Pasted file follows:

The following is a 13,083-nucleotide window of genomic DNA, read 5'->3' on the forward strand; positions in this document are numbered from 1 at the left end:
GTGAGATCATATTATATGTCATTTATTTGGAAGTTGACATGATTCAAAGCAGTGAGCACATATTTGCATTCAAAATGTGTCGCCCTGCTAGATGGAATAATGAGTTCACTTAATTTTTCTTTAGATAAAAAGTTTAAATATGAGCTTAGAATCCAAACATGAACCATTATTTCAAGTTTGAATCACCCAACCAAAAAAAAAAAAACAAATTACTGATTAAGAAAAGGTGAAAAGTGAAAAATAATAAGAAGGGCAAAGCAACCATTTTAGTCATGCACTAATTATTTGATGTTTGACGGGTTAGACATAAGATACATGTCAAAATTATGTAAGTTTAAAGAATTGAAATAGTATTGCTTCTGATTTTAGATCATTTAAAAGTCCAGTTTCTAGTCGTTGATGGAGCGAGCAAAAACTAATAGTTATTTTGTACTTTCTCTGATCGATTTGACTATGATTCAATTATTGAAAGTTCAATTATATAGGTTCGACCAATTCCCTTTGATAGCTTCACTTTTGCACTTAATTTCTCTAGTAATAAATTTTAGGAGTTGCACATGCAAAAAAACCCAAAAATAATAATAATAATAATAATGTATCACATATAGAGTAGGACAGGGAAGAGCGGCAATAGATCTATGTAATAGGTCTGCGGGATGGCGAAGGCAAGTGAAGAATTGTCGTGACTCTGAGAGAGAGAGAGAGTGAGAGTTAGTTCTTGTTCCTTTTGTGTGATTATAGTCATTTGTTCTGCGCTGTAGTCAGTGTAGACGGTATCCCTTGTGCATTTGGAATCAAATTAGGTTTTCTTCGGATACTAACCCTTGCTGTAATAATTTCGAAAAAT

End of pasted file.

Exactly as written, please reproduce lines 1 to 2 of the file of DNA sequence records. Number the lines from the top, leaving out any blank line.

The following is a 13,083-nucleotide window of genomic DNA, read 5'->3' on the forward strand; positions in this document are numbered from 1 at the left end:
GTGAGATCATATTATATGTCATTTATTTGGAAGTTGACATGATTCAAAGCAGTGAGCACATATTTGCATTCAAAATGTGTCGCCCTGCTAGATGGAATAATGAGTTCACTTAATTTTTCTTTAGATAAAAAGTTTAAATATGAGCTTAGAATCCAAACATGAACCATTATTTCAAGTTTGAATCACCCAACCAAAAAAAAAAAAACAAATTACTGATTAAGAAAAGGTGAAAAGTGAAAAATAATAAGAAGGGCAAAGCAACCATTTTAGTCATGCACTAATTATTTGATGTTTGACGGGTTAGACATAAGATACATGTCAAAATTATGTAAGTTTAAAGAATTGAAATAGTATTGCTTCTGATTTTAGATCATTTAAAAGTCCAGTTTCTAGTCGTTGATGGAGCGAGCAAAAACTAATAGTTATTTTGTACTTTCTCTGATCGATTTGACTATGATTCAATTATTGAAAGTTCAATTATATAGGTTCGACCAATTCCCTTTGATAGCTTCACTTTTGCACTTAATTTCTCTAGTAATAAATTTTAGGAGTTGCACATGCAAAAAAACCCAAAAATAATAATAATAATAATAATGTATCACATATAGAGTAGGACAGGGAAGAGCGGCAATAGATCTATGTAATAGGTCTGCGGGATGGCGAAGGCAAGTGAAGAATTGTCGTGACTCTGAGAGAGAGAGAGAGTGAGAGTTAGTTCTTGTTCCTTTTGTGTGATTATAGTCATTTGTTCTGCGCTGTAGTCAGTGTAGACGGTATCCCTTGTGCATTTGGAATCAAATTAGGTTTTCTTCGGATACTAACCCTTGCTGTAATAATTTCGAAAAAT